The 30 NATO members signed off on the accession protocol for Finland and Sweden in Brussels on Tuesday, allowing the two Nordic countries to advance toward the final stage of becoming formal and fresh members of the US-led world's largest military club after obtaining the approval of the two countries' memberships in each NATO member state's legislative institutions.
Chinese experts said it still takes at least a few months before final membership is guaranteed. The latest development, which signals the end of the two Nordic countries' longstanding gesture of non-military alignment, would pave the way for greater confrontation and division in Europe, and the tragic escalation of military conflict is not out of the question.
NATO Secretary-General Jens Stoltenberg described the day as "truly a historic moment" for Finland, for Sweden, for NATO, and "for our shared security." Stoltenberg said with 32 members, NATO will be even stronger and people will be even safer, AFP reported.
The two Nordic nations submitted their NATO applications in May. On Tuesday, Swedish Foreign Minister Ann Linde expressed gratefulness to allies, saying the country's NATO membership would add stability in the Euro-Atlantic area, AFP reported. Finnish Foreign Minister Pekka Haavisto said he looks forward to a "swift ratification process."
Observers predicted that if the process goes smoothly, Sweden and Finland could become full NATO members as soon as the end of this year. If there are some hiccups, such as Turkey's resistance, the Nordic countries' membership would be settled in the first half of 2023, said the observers.
The entry of neutral countries like Sweden and Finland into NATO would have a huge impact on regional security, as European countries which are not NATO members yet could consider joining the military bloc and move away from neutrality, a Beijing-based international affairs expert told the Global Times on condition of anonymity on Tuesday.
"This will not help resolve or ease the conflict between Russia and Ukraine, and may instead magnify tragedy. The greater NATO's presence in Europe's independent security framework means more divisions and confrontations are highly possible," the expert said.
"NATO is a strategic tool for the US. It is not necessarily in Europe's interest, but in America's strategic interest," the expert said.
And Europe seems to be moving in the direction planned by the US. According to a CNN report released on June 29, US President Joe Biden suggested to Finland's President Sauli Niinisto to join NATO in a phone call in December, before the Russia-Ukraine conflict occurred. CNN said "the efforts to bring Finland and Sweden into NATO were both the work of months."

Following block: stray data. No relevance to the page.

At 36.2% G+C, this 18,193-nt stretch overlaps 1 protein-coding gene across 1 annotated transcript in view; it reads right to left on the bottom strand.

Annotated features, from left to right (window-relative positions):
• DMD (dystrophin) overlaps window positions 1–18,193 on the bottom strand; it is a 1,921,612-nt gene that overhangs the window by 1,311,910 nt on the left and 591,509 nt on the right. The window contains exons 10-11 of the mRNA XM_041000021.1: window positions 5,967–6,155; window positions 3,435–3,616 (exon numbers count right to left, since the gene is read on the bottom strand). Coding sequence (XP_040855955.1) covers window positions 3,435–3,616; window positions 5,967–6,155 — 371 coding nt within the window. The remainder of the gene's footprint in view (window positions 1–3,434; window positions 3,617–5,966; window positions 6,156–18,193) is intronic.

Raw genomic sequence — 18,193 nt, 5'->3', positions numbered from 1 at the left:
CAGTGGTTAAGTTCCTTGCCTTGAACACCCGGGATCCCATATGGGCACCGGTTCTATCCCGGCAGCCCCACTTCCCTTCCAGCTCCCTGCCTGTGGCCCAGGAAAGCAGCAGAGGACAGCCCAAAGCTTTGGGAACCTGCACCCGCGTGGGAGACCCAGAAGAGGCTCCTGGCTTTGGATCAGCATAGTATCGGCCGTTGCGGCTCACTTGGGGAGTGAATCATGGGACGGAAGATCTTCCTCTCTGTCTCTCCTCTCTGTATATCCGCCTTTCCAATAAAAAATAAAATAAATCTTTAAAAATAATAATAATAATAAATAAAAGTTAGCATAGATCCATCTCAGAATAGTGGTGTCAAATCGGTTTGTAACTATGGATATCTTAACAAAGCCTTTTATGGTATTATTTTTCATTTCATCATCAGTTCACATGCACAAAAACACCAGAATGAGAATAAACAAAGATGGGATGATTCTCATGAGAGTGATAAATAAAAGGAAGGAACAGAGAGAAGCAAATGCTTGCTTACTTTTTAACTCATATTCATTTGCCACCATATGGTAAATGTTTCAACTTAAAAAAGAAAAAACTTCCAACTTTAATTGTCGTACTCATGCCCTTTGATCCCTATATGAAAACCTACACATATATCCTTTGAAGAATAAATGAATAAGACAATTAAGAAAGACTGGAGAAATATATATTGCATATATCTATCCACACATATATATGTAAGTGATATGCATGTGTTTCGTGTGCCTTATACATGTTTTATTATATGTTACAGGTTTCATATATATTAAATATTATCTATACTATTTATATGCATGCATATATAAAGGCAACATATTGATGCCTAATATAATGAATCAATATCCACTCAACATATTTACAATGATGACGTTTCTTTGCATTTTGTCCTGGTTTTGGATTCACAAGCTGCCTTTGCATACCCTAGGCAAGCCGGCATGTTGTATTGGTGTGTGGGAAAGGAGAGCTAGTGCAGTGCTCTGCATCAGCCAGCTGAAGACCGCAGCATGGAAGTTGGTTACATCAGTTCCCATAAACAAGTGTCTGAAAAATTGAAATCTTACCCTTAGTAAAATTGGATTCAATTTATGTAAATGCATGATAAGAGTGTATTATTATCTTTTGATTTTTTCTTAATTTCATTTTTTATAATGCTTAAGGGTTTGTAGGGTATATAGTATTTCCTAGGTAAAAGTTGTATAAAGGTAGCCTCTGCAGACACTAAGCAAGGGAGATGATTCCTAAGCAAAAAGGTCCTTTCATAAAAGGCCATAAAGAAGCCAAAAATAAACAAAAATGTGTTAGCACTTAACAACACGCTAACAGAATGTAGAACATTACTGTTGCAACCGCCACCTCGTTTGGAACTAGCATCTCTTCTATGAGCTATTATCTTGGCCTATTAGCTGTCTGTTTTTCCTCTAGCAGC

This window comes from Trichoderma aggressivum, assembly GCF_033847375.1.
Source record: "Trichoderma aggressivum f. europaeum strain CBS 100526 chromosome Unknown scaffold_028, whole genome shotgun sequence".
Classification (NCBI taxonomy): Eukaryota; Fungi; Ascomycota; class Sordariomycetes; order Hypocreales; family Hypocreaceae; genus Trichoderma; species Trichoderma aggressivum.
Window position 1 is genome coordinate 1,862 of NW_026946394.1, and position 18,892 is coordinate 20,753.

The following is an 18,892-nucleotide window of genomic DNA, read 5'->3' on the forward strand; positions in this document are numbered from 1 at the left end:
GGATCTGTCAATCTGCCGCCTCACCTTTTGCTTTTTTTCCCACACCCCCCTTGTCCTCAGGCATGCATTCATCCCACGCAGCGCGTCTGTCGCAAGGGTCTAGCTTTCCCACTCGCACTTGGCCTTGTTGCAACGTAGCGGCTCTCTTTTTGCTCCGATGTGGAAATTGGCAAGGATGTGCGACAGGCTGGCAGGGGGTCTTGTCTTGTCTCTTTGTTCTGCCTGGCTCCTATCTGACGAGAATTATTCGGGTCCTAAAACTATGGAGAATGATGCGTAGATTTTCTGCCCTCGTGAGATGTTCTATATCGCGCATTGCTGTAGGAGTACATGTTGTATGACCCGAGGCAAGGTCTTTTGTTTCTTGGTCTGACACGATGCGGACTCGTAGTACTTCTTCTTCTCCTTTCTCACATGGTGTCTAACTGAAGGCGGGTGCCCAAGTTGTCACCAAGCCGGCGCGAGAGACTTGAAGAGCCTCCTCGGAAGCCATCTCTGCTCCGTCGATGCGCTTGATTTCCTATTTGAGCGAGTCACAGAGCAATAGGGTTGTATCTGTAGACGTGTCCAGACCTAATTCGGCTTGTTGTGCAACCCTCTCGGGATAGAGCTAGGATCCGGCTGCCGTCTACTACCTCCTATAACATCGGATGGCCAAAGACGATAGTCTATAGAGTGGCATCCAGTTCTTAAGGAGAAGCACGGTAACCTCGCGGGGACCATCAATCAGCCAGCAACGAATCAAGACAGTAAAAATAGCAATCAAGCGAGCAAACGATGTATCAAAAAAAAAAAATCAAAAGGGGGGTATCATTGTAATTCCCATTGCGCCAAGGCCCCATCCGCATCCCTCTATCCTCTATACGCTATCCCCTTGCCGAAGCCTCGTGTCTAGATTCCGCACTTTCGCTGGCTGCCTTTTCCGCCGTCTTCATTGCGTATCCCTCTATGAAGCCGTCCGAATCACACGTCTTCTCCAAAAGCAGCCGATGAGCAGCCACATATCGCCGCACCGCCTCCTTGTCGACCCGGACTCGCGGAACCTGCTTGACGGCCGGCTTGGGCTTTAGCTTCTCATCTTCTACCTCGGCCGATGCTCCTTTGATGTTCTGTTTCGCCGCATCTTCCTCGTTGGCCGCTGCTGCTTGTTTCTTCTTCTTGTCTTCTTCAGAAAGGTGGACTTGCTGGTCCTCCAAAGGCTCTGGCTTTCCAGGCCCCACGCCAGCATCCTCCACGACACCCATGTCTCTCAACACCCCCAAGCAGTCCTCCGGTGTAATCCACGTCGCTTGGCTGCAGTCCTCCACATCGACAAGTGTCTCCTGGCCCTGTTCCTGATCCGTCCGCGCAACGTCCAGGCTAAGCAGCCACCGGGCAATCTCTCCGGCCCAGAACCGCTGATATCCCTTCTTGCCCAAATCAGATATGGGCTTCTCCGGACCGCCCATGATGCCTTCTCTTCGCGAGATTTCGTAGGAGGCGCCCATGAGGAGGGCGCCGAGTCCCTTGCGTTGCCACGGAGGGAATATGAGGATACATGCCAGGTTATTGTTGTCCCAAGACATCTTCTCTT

Analysts said for Russia, the credibility of the US and NATO has already bankrupted NATO. The bloc had promised not to expand beyond Russia's borders, but Poland, Hungary and the Czech Republic, former Warsaw Pact members, joined NATO in March 1999, with multiple expansions in the next two decades.
During the NATO Summit in Madrid, Stoltenberg said that the decision made in Bucharest on membership for Ukraine was reiterated during the meeting. In the 2008 NATO Summit in Bucharest, Ukraine was first offered to join the military bloc.
It seems that the conflict between Russia and Ukraine does not affect NATO's plan to accept Ukraine's membership in the long run, which means tensions between NATO and Russia will continue to rise, the expert said, "so a bigger crisis may lie ahead, and the security situation in Europe is far from positive."
Russian President Vladimir Putin warned on June 29 that Moscow "would be obliged to respond symmetrically" if NATO sets up a military infrastructure in Sweden and Finland, media reported.
On June 30, Stoltenberg said NATO has "a co-responsibility to prevent an escalation beyond Ukraine," and "we will see suffering, damage, and death on a scale we haven't seen yet" if the ongoing conflict escalates to a war between NATO and Russia.
Russian Foreign Minister Sergey Lavrov said at a press conference on Monday that the US won't ask Finland's opinion if Washington decides to deploy NATO infrastructure to the country, following Finnish Foreign Minister Pekka Haavisto's remarks that there was no need to deploy NATO forces to the country at the moment, the Russian news outlet Tass reported.
The two countries' accession process was initially blocked by Turkey, a NATO member that raised concerns over the fight against terrorism. After signing a memorandum of understanding with Finland and Sweden, Turkey lifted its veto ahead of the NATO summit in Madrid.